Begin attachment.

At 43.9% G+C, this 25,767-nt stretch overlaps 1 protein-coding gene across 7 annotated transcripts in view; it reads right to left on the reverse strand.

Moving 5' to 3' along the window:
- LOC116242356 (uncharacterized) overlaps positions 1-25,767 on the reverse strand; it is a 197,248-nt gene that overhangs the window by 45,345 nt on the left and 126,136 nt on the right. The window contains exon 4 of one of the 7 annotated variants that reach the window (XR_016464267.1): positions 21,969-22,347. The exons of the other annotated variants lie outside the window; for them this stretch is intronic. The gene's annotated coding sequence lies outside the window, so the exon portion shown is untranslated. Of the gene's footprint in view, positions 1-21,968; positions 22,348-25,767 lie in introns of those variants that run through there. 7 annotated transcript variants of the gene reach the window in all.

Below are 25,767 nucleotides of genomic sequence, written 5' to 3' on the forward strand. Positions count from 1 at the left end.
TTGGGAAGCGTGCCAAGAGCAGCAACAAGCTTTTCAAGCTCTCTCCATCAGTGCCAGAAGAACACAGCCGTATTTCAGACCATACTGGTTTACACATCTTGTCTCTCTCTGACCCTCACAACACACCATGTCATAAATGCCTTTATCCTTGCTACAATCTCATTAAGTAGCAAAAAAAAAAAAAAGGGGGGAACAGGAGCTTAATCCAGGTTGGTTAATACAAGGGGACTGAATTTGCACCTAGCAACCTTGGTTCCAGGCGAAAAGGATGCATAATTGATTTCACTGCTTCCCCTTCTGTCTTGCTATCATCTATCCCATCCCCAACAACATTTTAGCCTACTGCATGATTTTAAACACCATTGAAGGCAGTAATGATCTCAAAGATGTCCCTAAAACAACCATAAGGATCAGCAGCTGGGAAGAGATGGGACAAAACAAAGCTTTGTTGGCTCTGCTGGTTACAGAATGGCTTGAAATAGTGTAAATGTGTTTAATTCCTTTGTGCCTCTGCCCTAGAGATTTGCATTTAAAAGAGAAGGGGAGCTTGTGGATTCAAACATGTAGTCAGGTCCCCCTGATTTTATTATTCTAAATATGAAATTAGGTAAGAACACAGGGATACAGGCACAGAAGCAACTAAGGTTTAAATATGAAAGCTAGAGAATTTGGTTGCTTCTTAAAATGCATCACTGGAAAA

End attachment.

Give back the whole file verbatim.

At 43.9% G+C, this 25,767-nt stretch overlaps 1 protein-coding gene across 7 annotated transcripts in view; it reads right to left on the reverse strand.

Moving 5' to 3' along the window:
- LOC116242356 (uncharacterized) overlaps positions 1-25,767 on the reverse strand; it is a 197,248-nt gene that overhangs the window by 45,345 nt on the left and 126,136 nt on the right. The window contains exon 4 of one of the 7 annotated variants that reach the window (XR_016464267.1): positions 21,969-22,347. The exons of the other annotated variants lie outside the window; for them this stretch is intronic. The gene's annotated coding sequence lies outside the window, so the exon portion shown is untranslated. Of the gene's footprint in view, positions 1-21,968; positions 22,348-25,767 lie in introns of those variants that run through there. 7 annotated transcript variants of the gene reach the window in all.

Below are 25,767 nucleotides of genomic sequence, written 5' to 3' on the forward strand. Positions count from 1 at the left end.
TTGGGAAGCGTGCCAAGAGCAGCAACAAGCTTTTCAAGCTCTCTCCATCAGTGCCAGAAGAACACAGCCGTATTTCAGACCATACTGGTTTACACATCTTGTCTCTCTCTGACCCTCACAACACACCATGTCATAAATGCCTTTATCCTTGCTACAATCTCATTAAGTAGCAAAAAAAAAAAAAAGGGGGGAACAGGAGCTTAATCCAGGTTGGTTAATACAAGGGGACTGAATTTGCACCTAGCAACCTTGGTTCCAGGCGAAAAGGATGCATAATTGATTTCACTGCTTCCCCTTCTGTCTTGCTATCATCTATCCCATCCCCAACAACATTTTAGCCTACTGCATGATTTTAAACACCATTGAAGGCAGTAATGATCTCAAAGATGTCCCTAAAACAACCATAAGGATCAGCAGCTGGGAAGAGATGGGACAAAACAAAGCTTTGTTGGCTCTGCTGGTTACAGAATGGCTTGAAATAGTGTAAATGTGTTTAATTCCTTTGTGCCTCTGCCCTAGAGATTTGCATTTAAAAGAGAAGGGGAGCTTGTGGATTCAAACATGTAGTCAGGTCCCCCTGATTTTATTATTCTAAATATGAAATTAGGTAAGAACACAGGGATACAGGCACAGAAGCAACTAAGGTTTAAATATGAAAGCTAGAGAATTTGGTTGCTTCTTAAAATGCATCACTGGAAAA